How would you describe yourself?
How about your temperament?
Are you an introvert, extrovert, or ambivert?
What about your partner and your children? Are they usually high-energy or more mellow?
Our temperament and preferences play a critical role in how we relate to and parent our children.
Pick a child, any child, and answer the following questions about him or her:
- Does he/she wiggle or need to move around when doing a sedentary activity (reading, watching T.V, etc)?
- Does your child seem to get hungry/tired at predictable times throughout the day or are their needs more sporadic?
- Do they adapt to change in routine or does change throw them for a loop?
- How do they do when introduced to new people, activities, or toys? Do they withdrawal or approach with enthusiasm?
- How about changes in noise level, temperature, or touch? Does your child seem un-phased or thrown off by these slight changes?
- How easily distracted is your child?
These are all clues into your child’s temperament.
Now, ask yourself and your partner these same questions. Note the differences and similarities. It can be a real eye-opener! Temperament is neither a good or bad thing; it’s just how we’re built. But knowing how we as parents are built as well as our kids helps us tailor our approach to things like discipline and helps us connect better with our kids. Read more about understanding your child’s temperament here.
Repeat after me: “I cannot change my child’s temperament.”
Trust me. In my baffled how-did-I-birth-these-two-completely-different-beings state, I tried to make my big kid more willing to try new things while making my little kid not scream in the church nursery every week for 9 months. One is quick to warm up in social situations and one is about as introverted as they come. Big is snuggly and Little is a bruiser.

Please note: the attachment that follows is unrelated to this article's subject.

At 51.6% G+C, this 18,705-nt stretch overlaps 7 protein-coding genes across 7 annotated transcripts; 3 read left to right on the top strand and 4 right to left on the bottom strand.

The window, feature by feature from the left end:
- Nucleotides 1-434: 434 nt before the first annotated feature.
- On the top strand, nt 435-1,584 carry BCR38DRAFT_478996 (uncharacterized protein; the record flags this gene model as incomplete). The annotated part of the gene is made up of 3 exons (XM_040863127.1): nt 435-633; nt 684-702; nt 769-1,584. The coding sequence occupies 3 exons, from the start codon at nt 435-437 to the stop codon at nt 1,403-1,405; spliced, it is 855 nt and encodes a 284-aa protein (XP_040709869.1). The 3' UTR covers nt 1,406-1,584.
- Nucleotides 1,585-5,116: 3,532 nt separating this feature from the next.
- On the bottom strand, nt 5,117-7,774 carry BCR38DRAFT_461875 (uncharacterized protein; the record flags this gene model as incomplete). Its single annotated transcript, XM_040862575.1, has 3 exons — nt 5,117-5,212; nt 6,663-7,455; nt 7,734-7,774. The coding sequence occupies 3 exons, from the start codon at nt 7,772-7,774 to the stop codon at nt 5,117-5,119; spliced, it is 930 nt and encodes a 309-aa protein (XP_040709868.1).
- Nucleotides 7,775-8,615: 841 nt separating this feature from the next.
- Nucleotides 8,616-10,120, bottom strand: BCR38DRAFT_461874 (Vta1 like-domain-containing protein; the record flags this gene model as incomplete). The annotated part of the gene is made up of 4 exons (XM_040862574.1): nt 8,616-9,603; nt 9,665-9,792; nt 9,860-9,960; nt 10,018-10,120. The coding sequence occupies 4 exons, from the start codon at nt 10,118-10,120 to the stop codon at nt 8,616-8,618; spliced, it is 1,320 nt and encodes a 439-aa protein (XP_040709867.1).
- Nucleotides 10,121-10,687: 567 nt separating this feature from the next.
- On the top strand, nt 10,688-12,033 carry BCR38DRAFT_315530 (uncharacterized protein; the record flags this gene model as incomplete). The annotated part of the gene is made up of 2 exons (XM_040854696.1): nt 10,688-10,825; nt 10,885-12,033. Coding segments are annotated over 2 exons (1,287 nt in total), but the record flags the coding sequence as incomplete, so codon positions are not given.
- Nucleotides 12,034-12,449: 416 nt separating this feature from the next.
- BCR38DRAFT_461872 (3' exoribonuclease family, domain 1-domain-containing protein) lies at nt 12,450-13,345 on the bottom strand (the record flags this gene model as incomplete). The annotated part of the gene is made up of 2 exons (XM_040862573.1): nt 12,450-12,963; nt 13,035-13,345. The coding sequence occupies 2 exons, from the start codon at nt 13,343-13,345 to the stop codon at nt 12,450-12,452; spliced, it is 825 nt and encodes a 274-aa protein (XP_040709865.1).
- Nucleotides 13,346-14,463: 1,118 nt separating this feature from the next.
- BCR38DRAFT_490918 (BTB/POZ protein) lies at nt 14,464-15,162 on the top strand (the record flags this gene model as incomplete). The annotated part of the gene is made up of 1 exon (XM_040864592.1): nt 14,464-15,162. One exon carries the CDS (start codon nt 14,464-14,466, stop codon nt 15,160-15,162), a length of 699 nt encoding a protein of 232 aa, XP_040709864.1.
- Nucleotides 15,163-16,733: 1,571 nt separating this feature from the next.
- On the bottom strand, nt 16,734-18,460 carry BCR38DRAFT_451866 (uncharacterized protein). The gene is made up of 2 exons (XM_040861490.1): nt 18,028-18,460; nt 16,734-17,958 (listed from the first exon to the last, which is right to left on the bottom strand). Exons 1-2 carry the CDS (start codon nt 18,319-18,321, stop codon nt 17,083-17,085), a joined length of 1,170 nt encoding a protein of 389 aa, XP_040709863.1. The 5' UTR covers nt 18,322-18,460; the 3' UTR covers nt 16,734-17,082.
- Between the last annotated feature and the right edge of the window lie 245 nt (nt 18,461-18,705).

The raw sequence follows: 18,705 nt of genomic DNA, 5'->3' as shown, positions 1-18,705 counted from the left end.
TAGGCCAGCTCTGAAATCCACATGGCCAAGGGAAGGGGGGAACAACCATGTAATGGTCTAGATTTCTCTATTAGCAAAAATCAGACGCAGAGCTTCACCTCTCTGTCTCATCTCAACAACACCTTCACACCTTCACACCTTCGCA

I have to parent them differently! It sounds exhausting, I know. But do you know what’s more exhausting? Trying to fit a square peg into a round hole.
Now, let’s talk about our temperament as adults. I do not adapt to change well. In my husband’s words, I like to plan my spontaneity. He is the life of the party…if the party is a party of one and consists of watching a continuous loop of The Office. I am very sensitive to changes in light, smell, temperature, and sound. We are both fidgeters and can’t sit still to save our lives.
Now, throw some kids with their own differing temperaments into the mix.
How solid of a mother am I if I refuse to take a spontaneous trip to the park with my kids simply because it wasn’t on my color-coded calendar? When I need a hot minute to not be touched, but Big needs her mama? I cannot expect to parent and relate to my family as if they were all exactly like me. Well, that just sounds terrible.
I (finally) know now that one kid feels connected when I color with her while another needs to be active. When Big gets sassy, I know how to get to the bottom of what is really going on. I’ve learned that she processes things through play rather than me asking 488 questions. Little’s triggers for meltdowns are big crowds and loud noises. I know I won’t be able to carry on a conversation with another adult in a crowded restaurant on a Friday night if she is with me.
The motivation behind these behaviors are a matter of temperament. Not because I’m a failure as a mom or the kids are “bad” kids. (FYI: there are no bad kids and no bad moms!)
Now, hear me out. Sometimes, tantrums aren’t something kids do to drive us out of our ever-loving minds. There is a difference between a tantrum because our kids don’t get what they want and are just mad, and a tantrum from being so overtired/overstimulated that they just melt into a chubby-cheeked little puddle. One can be manipulative (to get their parent to give in) while the other is a matter of temperament (being told “no” and have used up all their big kid coping skills).
Knowing how our kids are wired makes the difference between white-knuckled frustration and compassionate discipline.
How we’re built, and how our kids are built have a huge impact on how we relate to each other and interpret the world around us. How we relate to our kids and discipline them matters. We’re past the point of beating the snot out of kids for having opinions, but we still have the opportunity to connect with our kids on a deep level by knowing how they’re wired.
Then, discipline becomes an opportunity to teach versus a task to punish.
You can do it, mama.
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